No one gets a ‘how-to’ handbook when the doctor shares that you’re now living with dementia.  Wham!  “See you in 6 months/next year!”  Really?  Yup.  If you’re part of the Banner or Barrows network, you do get extensive information and support.

Much of my work is with people living with dementia (PLwD) and their families. It’s prevalent in my family too. Here are some tips to help as you navigate what comes next.

You’ll need a team!  This isn’t a journey to be traveled alone.  Begin assessing who your team players will be now.

Own it, don’t hide it. There’s nothing to be ashamed of – dementia is a medical condition.  People need both awareness and understanding of it.  Share what you’re experiencing with those in your close circle, so they have an idea of what to possibly expect when you’re together. If you’re open and honest about it once it’s generally noticeable, you’ll create a more comfortable environment.

Some PLwD have acute awareness of the changes happening to them.  Others don’t have a clue anything’s wrong with them.  This is a physiological reality.  There’s an area of the brain that manages our awareness and if it’s affected, it’s impossible for us to have this understanding.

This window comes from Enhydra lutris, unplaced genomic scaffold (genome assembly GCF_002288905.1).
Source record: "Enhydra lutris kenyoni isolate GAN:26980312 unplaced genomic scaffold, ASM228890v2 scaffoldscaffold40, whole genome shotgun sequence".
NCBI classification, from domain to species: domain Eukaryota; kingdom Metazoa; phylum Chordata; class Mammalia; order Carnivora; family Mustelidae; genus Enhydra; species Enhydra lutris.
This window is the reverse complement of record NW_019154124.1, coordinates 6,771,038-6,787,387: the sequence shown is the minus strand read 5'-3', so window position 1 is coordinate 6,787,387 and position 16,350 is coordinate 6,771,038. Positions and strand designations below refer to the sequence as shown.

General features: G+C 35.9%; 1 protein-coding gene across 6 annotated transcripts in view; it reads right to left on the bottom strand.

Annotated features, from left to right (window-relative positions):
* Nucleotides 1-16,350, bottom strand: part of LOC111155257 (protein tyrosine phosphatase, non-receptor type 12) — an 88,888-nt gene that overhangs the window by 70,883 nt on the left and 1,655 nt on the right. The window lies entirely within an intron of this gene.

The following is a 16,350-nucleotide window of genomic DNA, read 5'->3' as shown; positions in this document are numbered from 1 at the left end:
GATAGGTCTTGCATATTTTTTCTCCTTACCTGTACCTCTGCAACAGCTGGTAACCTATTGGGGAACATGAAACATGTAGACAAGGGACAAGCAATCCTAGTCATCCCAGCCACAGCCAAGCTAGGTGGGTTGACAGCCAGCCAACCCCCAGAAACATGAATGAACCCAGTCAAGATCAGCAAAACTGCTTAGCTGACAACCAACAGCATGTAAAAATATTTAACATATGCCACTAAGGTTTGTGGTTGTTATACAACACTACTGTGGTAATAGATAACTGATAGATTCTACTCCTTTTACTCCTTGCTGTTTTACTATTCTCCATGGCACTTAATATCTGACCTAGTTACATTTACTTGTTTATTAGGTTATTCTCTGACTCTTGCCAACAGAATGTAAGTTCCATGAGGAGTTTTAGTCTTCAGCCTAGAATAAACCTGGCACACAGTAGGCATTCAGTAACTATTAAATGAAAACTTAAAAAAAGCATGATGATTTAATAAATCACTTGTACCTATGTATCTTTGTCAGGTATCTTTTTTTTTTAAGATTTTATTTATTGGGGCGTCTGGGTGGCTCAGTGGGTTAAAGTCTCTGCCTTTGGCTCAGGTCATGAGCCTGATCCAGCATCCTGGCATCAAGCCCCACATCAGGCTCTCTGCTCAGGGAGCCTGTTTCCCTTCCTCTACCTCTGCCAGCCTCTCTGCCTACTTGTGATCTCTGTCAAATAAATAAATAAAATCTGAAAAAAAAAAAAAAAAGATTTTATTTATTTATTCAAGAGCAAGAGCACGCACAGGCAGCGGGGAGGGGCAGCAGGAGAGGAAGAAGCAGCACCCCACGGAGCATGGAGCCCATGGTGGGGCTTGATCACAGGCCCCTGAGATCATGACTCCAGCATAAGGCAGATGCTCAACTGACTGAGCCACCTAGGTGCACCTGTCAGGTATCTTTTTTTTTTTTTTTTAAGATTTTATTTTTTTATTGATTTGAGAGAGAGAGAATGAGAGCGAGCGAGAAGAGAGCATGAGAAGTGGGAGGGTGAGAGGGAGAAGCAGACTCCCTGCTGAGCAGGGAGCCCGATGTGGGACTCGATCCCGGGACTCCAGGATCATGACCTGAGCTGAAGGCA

“It’s the disease, not the person!” Repeat that phrase ad nauseum as a loved one asks you the same question for the umpteenth time. A PLwD forgets first what they learned last… that’s why our short-term memory is affected while our long-term memory remains more intact.

PLwD lose the ability to see something from someone else’s point of view.  If you find yourself constantly arguing, trying to reason with someone experiencing brain changes because they won’t (can’t) see your perspective anymore, back off – change the subject.  Move on.  

Meet them in their reality. Don’t try to convince them otherwise!  Their brain is telling them what their reality is.  Our job is to provide comfort, a safe and trusting environment.  Healthy brains can process and take in data and respond as needed.  PLwD don’t have that luxury.  Accept and validate their current perception as real and ask them to tell you about it.

PLwD are doing the best they can!  It’s common to believe our loved ones are being ‘difficult’ when they don’t do things ‘normally.’  The reality is, sometimes our brains just either respond slower, not ‘normally,’ or not at all, because the proverbial ‘wiring’ is loose, and the connection isn’t being made correctly.  No one ever tries to fail.

This is a family disease.  Everyone in your close circle will be affected in some way.  It’s the relationships that change most and often that becomes the hardest obstacle to reconcile because we didn’t expect that.

Our hearts are intimately involved in every part of this journey.  Both patience and practice are paramount for care partners.  But if we understand and accept the realities PLwD are experiencing, it becomes easier for everyone.

Elaine Poker-Yount, CDP, Aging & Dementia Care Specialist

Reach her at 480-203-8548 or